The final episode (aired 12th July 2012) looked at so called ‘healthy food’ and how this is marketed to people to convince them that it is OK to eat.
Jacques Peretti starts the programme with a visit to a company called Kantar – they track the buying behaviour of 30,000 households nationwide. They sell this intelligence to all the major supermarkets and food manufacturers in Britain. Giles Quick, a director of Kantar is interviewed. Apparently the profile of the typical healthy food buyer is middle class, female, living in the South of England, more highly skilled and more knowledgeable about food stuff but, as Quick says, “they’re getting fatter.”
We spend about £54 billion on food and drink from grocery supermarkets and, of that, about £12 billion is spent on products that we believe are healthy. “That’s grown by about 20% in the last 6 or 7 years”, according to Quick. Quick explains that the more health promises that a product can make, in principle, the higher the price. Quick holds up a Dorset Honey Granola cereal box and reads out the ingredients on the front of the box: “oats, sunflower seeds, flaked almonds, rye flakes, pecans, pumpkin seeds, honey…”
Peretti asks “How fattening is that cereal?” Quick replies “If we take saturated fat…” and then compares the granola cereal with Weetabix and informs us that the granola has more saturated fat. Peretti doesn’t correct Quick to say – I asked how fattening the cereal is not how much marvelous saturated and unsaturated fat it may contain!
Peretti tries again “Do you think consumers get confused between what’s healthy and what is less fattening?” Quick again is off talking about saturated fats. He has clearly picked up the widespread nonsense about what is considered to be healthy and unhealthy and is working in the perfect industry to perpetuate this nonsense.
Peretti is heading a bit off message early on in this third programme – he holds up a bottle of innocent smoothie and says that this has more calories than a can of coca-cola. Then he holds up a Pret “no bread sandwich with rocket and lentils” and says that it has more calories than a Big Mac. Then the granola yoghurt from “Eat” has more calories than this crispy creme doughnut. Who cares? They’re all processed to a greater (doughnut) or lesser (no bread sandwich) extent.
Peretti jumps to a document called “The Health of the Nation”, published in 1992 under John Major’s government. The report tried to set targets for obesity levels; “To reduce the percentage of men and women aged 16-64 who are obese by at least 25% for men and at least 33% for women by 2005 (from 8% for men and 12% for women in 1986/87 to no more than 6% and 8% respectively.)” Oh what a goal! If only we could have just kept obesity at these levels, instead of virtually tripling them for men and more than doubling them for women by 1999.
CJD was the big food story of the time, followed shortly behind by junior health Minister Edwina Currie declaring “most of the egg production in this country sadly is now infected with salmonella” (1988). Currie had to resign over this falsehood, but not before much damage had been done.
Food manufacturers capitalised on this new gift to demonise real food and Procter & Gamble launched “Sunny Delight” with a £10 million ad campaign and added vitamins. Peretti heads off to meet Sue Dibb, co-Director of The Food Commission, who challenged the value of Sunny Delight at the time. She noted that P&G didn’t even try to call Sunny Delight “juice”, or make any health claims – they called the product “an enriched citrus beverage”. The media ran stories about the product being little more than sugared water, but this did little to dent sales. Not even a girl turning orange, after drinking too much of the orange stuff, impacted the enormous profits being made.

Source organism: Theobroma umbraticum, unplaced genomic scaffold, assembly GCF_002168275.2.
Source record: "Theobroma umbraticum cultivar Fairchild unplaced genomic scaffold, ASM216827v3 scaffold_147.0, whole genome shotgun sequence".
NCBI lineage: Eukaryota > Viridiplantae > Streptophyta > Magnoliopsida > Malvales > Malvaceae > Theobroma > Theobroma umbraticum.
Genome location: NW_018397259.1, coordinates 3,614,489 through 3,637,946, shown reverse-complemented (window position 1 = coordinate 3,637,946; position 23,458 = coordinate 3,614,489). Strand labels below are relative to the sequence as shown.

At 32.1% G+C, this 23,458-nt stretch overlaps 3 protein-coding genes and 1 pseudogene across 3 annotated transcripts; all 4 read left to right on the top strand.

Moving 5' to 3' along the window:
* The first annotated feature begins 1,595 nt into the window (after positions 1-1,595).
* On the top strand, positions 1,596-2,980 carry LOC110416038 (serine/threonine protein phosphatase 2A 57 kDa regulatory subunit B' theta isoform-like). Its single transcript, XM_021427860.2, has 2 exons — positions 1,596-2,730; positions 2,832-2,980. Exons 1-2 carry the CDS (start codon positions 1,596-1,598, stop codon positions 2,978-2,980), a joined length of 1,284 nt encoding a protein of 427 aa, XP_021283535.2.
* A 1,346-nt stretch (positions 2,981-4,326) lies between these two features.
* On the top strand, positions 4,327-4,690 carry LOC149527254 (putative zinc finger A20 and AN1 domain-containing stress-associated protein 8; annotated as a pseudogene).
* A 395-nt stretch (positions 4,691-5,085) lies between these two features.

I found this episode far more disjointed than the first two. Peretti moves on from Sunny-D to organic produce and how consumers would pay more for this. By 1999 the organic business was worth over £600 million – more than doubling in two years. Sainsbury’s was the first to embrace organic big time launching 300 new products in 1998. Simon Wright was the organic advisor to Sainsbury’s (this episode also missed the name labels for each interviewee, which was unhelpful). Organic was positioned as a response to the CJD/salmonella fears still in the minds of consumers. As Wright says “If you live on organic chocolate, organic ice cream and organic oven chips, you will get fat”. Wright is right when he says that supermarkets are there for profit, not the health of the nation and we should not expect retailers to be trying to help with the obesity epidemic. They exist to make profit and that’s what they’re good at.
“By 2001 obesity had doubled in women and trebled in men and it was rising.” In 2003 the World Health Organisation (WHO) published a report called “Diet, Nutrition and the prevention of chronic diseases.” It tried to hold the food industry to account. JP Morgan published a report in response, as investors in the food industry and cautioned that, if obesity were now being viewed as an epidemic, this may lead to regulation and regulation would impact profits. The report even ranked companies most exposed to “financial risk”: Hershey number 1; Cadbury number 2; Cocoa-Cola number 3; PepsiCo number 4 and Kraft number 5.
Professor Philip James (also great in the previous two episodes) was head of the International Obesity Taskforce at the time and contributed to the WHO report. In September 2003, he was invited to speak at JP Morgan’s HQ. James describes the JP Morgan report as a “bombshell” because it was a business report, out of the health world and into the bottom line. James notes that the food industry is paranoid about regulation and that JP Morgan was speaking on behalf of the biggest global industry in the world. This was simultaneously seen as a business opportunity – the ‘food’ industry just needed to come up with apparently healthy alternatives to their products seen as unhealthy and then carry on making money. (Professor James tells a great story – I’d love to see a programme with just him talking about his experiences with the ‘food’ industry over the years).